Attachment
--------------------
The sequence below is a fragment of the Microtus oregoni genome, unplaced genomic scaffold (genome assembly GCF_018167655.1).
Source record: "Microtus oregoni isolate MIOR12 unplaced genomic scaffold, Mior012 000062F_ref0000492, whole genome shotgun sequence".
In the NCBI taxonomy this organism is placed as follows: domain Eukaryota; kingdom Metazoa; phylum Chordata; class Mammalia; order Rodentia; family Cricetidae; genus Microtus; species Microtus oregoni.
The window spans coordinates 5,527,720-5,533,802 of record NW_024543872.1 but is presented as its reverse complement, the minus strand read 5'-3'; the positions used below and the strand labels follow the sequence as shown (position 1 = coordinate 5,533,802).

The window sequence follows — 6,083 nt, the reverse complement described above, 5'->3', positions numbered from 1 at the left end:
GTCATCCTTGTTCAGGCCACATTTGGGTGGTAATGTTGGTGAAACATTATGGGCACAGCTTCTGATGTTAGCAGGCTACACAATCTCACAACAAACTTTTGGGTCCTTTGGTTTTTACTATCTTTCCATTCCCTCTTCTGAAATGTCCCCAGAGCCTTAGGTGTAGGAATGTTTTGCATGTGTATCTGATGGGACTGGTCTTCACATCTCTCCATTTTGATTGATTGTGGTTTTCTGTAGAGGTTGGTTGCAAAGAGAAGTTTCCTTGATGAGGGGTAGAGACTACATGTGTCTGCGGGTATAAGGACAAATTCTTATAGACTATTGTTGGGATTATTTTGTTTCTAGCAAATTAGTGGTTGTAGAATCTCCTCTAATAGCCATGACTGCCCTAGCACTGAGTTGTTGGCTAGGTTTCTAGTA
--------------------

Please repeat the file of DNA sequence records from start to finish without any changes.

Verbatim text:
The sequence below is a fragment of the Microtus oregoni genome, unplaced genomic scaffold (genome assembly GCF_018167655.1).
Source record: "Microtus oregoni isolate MIOR12 unplaced genomic scaffold, Mior012 000062F_ref0000492, whole genome shotgun sequence".
In the NCBI taxonomy this organism is placed as follows: domain Eukaryota; kingdom Metazoa; phylum Chordata; class Mammalia; order Rodentia; family Cricetidae; genus Microtus; species Microtus oregoni.
The window spans coordinates 5,527,720-5,533,802 of record NW_024543872.1 but is presented as its reverse complement, the minus strand read 5'-3'; the positions used below and the strand labels follow the sequence as shown (position 1 = coordinate 5,533,802).

The window sequence follows — 6,083 nt, the reverse complement described above, 5'->3', positions numbered from 1 at the left end:
GTCATCCTTGTTCAGGCCACATTTGGGTGGTAATGTTGGTGAAACATTATGGGCACAGCTTCTGATGTTAGCAGGCTACACAATCTCACAACAAACTTTTGGGTCCTTTGGTTTTTACTATCTTTCCATTCCCTCTTCTGAAATGTCCCCAGAGCCTTAGGTGTAGGAATGTTTTGCATGTGTATCTGATGGGACTGGTCTTCACATCTCTCCATTTTGATTGATTGTGGTTTTCTGTAGAGGTTGGTTGCAAAGAGAAGTTTCCTTGATGAGGGGTAGAGACTACATGTGTCTGCGGGTATAAGGACAAATTCTTATAGACTATTGTTGGGATTATTTTGTTTCTAGCAAATTAGTGGTTGTAGAATCTCCTCTAATAGCCATGACTGCCCTAGCACTGAGTTGTTGGCTAGGTTTCTAGTA